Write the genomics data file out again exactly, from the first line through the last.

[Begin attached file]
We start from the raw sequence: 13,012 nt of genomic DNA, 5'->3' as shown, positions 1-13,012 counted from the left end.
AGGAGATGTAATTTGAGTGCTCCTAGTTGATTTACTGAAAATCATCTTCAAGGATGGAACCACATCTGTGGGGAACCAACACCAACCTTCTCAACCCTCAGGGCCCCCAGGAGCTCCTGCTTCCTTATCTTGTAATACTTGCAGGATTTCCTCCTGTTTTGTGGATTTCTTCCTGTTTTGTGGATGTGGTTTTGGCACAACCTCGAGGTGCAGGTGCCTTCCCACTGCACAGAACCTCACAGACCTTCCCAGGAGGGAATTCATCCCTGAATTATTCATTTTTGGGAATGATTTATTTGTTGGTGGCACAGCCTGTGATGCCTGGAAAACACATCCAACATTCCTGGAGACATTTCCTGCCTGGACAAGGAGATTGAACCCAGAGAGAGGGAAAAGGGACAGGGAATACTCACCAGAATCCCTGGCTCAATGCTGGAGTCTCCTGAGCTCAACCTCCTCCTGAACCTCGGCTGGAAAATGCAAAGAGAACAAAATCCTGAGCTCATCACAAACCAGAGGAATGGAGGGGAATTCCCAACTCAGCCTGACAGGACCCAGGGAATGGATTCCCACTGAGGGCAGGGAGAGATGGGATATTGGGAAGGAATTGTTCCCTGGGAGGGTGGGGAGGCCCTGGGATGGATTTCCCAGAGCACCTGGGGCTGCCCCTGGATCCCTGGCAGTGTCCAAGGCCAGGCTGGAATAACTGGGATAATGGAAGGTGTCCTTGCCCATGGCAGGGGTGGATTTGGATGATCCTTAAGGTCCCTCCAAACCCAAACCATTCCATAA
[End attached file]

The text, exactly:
We start from the raw sequence: 13,012 nt of genomic DNA, 5'->3' as shown, positions 1-13,012 counted from the left end.
AGGAGATGTAATTTGAGTGCTCCTAGTTGATTTACTGAAAATCATCTTCAAGGATGGAACCACATCTGTGGGGAACCAACACCAACCTTCTCAACCCTCAGGGCCCCCAGGAGCTCCTGCTTCCTTATCTTGTAATACTTGCAGGATTTCCTCCTGTTTTGTGGATTTCTTCCTGTTTTGTGGATGTGGTTTTGGCACAACCTCGAGGTGCAGGTGCCTTCCCACTGCACAGAACCTCACAGACCTTCCCAGGAGGGAATTCATCCCTGAATTATTCATTTTTGGGAATGATTTATTTGTTGGTGGCACAGCCTGTGATGCCTGGAAAACACATCCAACATTCCTGGAGACATTTCCTGCCTGGACAAGGAGATTGAACCCAGAGAGAGGGAAAAGGGACAGGGAATACTCACCAGAATCCCTGGCTCAATGCTGGAGTCTCCTGAGCTCAACCTCCTCCTGAACCTCGGCTGGAAAATGCAAAGAGAACAAAATCCTGAGCTCATCACAAACCAGAGGAATGGAGGGGAATTCCCAACTCAGCCTGACAGGACCCAGGGAATGGATTCCCACTGAGGGCAGGGAGAGATGGGATATTGGGAAGGAATTGTTCCCTGGGAGGGTGGGGAGGCCCTGGGATGGATTTCCCAGAGCACCTGGGGCTGCCCCTGGATCCCTGGCAGTGTCCAAGGCCAGGCTGGAATAACTGGGATAATGGAAGGTGTCCTTGCCCATGGCAGGGGTGGATTTGGATGATCCTTAAGGTCCCTCCAAACCCAAACCATTCCATAA